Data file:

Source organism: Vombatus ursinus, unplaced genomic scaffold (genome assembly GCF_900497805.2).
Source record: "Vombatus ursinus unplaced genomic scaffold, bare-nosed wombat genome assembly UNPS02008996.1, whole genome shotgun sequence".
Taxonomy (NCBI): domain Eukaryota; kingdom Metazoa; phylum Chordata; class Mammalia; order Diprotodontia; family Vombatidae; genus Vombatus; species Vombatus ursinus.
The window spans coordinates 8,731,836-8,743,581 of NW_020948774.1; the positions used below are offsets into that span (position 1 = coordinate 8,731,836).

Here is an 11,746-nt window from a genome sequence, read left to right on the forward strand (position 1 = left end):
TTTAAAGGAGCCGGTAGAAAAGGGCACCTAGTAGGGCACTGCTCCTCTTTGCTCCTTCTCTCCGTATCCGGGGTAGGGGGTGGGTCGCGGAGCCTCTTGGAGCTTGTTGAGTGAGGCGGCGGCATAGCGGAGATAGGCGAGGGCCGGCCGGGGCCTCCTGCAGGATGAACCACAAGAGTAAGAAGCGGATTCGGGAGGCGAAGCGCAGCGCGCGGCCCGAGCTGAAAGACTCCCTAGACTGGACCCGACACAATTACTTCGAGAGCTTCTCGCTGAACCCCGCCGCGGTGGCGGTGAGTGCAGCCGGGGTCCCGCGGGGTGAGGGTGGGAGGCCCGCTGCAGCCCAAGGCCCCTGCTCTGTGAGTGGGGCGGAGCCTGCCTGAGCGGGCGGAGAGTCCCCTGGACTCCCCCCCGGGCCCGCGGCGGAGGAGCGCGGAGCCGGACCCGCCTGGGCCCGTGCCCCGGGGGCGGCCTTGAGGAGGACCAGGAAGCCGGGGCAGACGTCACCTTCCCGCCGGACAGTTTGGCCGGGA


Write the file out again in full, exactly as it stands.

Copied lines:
Source organism: Vombatus ursinus, unplaced genomic scaffold (genome assembly GCF_900497805.2).
Source record: "Vombatus ursinus unplaced genomic scaffold, bare-nosed wombat genome assembly UNPS02008996.1, whole genome shotgun sequence".
Taxonomy (NCBI): domain Eukaryota; kingdom Metazoa; phylum Chordata; class Mammalia; order Diprotodontia; family Vombatidae; genus Vombatus; species Vombatus ursinus.
The window spans coordinates 8,731,836-8,743,581 of NW_020948774.1; the positions used below are offsets into that span (position 1 = coordinate 8,731,836).

Here is an 11,746-nt window from a genome sequence, read left to right on the forward strand (position 1 = left end):
TTTAAAGGAGCCGGTAGAAAAGGGCACCTAGTAGGGCACTGCTCCTCTTTGCTCCTTCTCTCCGTATCCGGGGTAGGGGGTGGGTCGCGGAGCCTCTTGGAGCTTGTTGAGTGAGGCGGCGGCATAGCGGAGATAGGCGAGGGCCGGCCGGGGCCTCCTGCAGGATGAACCACAAGAGTAAGAAGCGGATTCGGGAGGCGAAGCGCAGCGCGCGGCCCGAGCTGAAAGACTCCCTAGACTGGACCCGACACAATTACTTCGAGAGCTTCTCGCTGAACCCCGCCGCGGTGGCGGTGAGTGCAGCCGGGGTCCCGCGGGGTGAGGGTGGGAGGCCCGCTGCAGCCCAAGGCCCCTGCTCTGTGAGTGGGGCGGAGCCTGCCTGAGCGGGCGGAGAGTCCCCTGGACTCCCCCCCGGGCCCGCGGCGGAGGAGCGCGGAGCCGGACCCGCCTGGGCCCGTGCCCCGGGGGCGGCCTTGAGGAGGACCAGGAAGCCGGGGCAGACGTCACCTTCCCGCCGGACAGTTTGGCCGGGA